Western Emperor Naruhito, dressed in white robes, was ushered to a dark wooden hallway by torchlight on Thursday night to begin his final significant accession rite after getting emperor this spring: spending the night with a goddess.
It’s the most populous spiritual of this collection of rituals indicating Naruhito’s taking over following his dad Akihito’s abdication.
Now scholars and the authorities say the rite involves sharing a meal of meals from around Japan to secure the emperor’s new position.
“This ritual is essentially a feast between the sun goddess and the emperor,” explained John Breen, professor in the International Research center for Japanese Studies, Kyoto, that notes that many coronations have mysterious elements.
“The emperor is changed by partaking of the feast.”
Preparations started months before, together with the building of a unique shrine compound inside the palace grounds and, afterward, the crop of rice out of two areas selected by heating a turtle shell and studying the pattern of fractures.
As an unseasonably warm night dropped over Tokyo courtiers in traditional robes started to collect and dignitaries, including Prime Minister Shinzo Abe, assembled at an outdoor pavilion.
Shortly after, in landscapes broadcast live by many tv channels, the emperor, protected by a Mayan tradition and preceded by courtiers holding torches, was ushered by shadowy wooden corridors. He had been followed closely by Empress Masako, in 12-layered snowy robes.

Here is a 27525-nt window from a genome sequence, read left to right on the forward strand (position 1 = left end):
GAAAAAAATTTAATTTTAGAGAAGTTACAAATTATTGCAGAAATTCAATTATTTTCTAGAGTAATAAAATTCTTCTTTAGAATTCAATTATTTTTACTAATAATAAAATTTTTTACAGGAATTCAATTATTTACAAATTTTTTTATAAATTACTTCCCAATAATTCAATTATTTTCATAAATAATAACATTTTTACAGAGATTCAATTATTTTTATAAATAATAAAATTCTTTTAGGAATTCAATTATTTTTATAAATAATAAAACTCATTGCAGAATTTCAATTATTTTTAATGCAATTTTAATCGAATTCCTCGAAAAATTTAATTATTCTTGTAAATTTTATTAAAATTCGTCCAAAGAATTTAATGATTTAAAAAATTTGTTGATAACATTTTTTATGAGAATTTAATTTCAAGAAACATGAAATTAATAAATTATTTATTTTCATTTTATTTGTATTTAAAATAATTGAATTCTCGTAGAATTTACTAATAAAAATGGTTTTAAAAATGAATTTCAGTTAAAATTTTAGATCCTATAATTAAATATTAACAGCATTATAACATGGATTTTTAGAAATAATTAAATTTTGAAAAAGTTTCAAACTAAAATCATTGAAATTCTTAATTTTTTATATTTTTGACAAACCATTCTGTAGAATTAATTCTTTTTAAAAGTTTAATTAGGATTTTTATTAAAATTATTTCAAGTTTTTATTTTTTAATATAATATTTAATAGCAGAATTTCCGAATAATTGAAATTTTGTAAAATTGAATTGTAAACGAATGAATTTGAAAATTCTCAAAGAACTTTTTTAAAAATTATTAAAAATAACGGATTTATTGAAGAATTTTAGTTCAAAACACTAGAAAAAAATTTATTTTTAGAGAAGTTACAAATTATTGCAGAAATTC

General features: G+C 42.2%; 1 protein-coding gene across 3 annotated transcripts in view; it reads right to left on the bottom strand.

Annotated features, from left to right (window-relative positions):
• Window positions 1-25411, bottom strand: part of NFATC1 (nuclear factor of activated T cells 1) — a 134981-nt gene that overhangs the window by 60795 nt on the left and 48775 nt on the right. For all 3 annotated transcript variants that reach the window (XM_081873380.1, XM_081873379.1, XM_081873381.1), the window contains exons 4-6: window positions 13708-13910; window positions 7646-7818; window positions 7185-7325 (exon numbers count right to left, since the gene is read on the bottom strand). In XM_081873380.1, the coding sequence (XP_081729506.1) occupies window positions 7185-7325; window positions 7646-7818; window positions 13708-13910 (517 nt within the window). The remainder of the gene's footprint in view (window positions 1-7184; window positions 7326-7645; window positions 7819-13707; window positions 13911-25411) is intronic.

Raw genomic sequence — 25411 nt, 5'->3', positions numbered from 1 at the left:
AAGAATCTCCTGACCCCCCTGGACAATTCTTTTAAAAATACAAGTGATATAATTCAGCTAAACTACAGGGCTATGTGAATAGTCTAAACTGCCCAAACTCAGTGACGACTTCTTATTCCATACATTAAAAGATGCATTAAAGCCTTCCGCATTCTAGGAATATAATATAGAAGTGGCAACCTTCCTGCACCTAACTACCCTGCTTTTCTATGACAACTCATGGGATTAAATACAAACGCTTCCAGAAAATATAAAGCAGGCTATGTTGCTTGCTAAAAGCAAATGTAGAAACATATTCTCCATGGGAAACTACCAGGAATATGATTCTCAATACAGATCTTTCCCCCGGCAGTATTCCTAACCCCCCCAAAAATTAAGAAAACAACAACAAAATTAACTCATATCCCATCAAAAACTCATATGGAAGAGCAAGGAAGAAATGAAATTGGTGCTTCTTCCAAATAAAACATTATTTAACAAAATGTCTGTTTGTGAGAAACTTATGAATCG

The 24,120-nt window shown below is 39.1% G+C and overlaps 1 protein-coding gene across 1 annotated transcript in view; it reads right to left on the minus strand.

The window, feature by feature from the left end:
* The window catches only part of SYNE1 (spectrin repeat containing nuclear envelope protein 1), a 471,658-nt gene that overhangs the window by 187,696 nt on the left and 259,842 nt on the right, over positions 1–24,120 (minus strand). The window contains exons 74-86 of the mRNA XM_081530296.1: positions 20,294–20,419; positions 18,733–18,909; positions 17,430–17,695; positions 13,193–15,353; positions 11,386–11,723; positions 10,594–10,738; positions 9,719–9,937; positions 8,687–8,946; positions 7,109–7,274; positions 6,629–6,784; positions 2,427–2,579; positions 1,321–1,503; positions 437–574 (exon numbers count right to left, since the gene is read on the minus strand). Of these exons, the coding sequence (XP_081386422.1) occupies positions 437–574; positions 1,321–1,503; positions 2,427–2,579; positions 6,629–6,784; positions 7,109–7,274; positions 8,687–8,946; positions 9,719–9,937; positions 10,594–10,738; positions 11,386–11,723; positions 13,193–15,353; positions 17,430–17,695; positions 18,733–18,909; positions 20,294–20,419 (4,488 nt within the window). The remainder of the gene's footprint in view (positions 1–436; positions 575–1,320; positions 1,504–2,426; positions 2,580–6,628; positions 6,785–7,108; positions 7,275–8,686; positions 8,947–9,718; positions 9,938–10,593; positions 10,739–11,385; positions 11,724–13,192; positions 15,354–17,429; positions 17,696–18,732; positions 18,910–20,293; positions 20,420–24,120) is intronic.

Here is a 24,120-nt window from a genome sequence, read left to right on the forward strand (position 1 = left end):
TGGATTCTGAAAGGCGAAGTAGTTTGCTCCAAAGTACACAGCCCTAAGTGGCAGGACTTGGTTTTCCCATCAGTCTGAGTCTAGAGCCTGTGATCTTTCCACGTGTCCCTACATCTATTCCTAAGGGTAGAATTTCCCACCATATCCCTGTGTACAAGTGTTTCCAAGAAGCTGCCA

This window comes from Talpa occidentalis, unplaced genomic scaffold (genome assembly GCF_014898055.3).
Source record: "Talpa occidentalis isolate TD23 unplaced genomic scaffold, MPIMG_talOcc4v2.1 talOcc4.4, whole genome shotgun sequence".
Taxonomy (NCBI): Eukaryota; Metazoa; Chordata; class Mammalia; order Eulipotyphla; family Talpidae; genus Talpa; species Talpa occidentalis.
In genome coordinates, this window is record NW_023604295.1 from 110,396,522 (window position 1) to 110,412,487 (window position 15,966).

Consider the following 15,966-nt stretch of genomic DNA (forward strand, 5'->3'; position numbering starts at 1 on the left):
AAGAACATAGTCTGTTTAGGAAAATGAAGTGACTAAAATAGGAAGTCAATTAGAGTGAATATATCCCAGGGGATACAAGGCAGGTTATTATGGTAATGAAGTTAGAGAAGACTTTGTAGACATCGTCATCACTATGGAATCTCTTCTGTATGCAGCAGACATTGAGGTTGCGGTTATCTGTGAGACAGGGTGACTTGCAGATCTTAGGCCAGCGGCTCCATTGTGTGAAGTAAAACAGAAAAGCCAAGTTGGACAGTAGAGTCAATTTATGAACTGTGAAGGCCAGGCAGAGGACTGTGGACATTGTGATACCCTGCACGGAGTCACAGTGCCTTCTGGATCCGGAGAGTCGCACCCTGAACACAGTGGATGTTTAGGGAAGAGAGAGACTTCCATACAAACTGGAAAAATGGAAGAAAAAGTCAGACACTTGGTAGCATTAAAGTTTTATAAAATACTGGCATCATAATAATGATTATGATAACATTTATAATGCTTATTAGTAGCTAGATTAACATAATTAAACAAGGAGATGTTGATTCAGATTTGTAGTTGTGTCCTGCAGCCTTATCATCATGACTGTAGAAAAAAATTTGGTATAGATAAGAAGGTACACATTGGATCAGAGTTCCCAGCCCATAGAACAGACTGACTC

After evaporating behind white drapes into a dimly-lit area, kneeling by the side of stacked straw mats located in white, the emperor — followed only by 2 shrine maidens — started organizing offerings on 32 plates made from oak leaves to the sun goddess before bowing and praying to the peace of Japan.
The goddess had been put to symbolically discuss rice, millet, and rice before the approximately two-and-a-half-hour ritual finishes. It is going to then be replicated in another shrine construction, with everything completing about 3:00 a.m. on Friday.
Critics note that although a Daijosai existed over 1,000 decades back, the present ritual mostly took its kind from the late 1800s, as Japan sought to combine the country around the emperor.
Koichi Shin, 60 and head of a team suing to prohibit the ritual, stated the rite’s nationalistic underpinnings are just one reason for their resistance. Another is using public funds to point it a criticism echoed from the emperor’s younger brother, Crown Prince Akishino, who stated that the royal household’s capital should be utilized, mandating a more compact rite.
Shin said objections to the Daijosai along with other royal rites were fewer than in 1990, when Akihito ascended the throne, together with media coverage less crucial and fewer protests. In 1990, 1,700 people resisted the authorities in contrast to 318 at that moment.
“We do not expect fantastic outcomes,” Shin said.
“But we think that it’s important to use what we can to get across the notion that merging religion and say is not great.”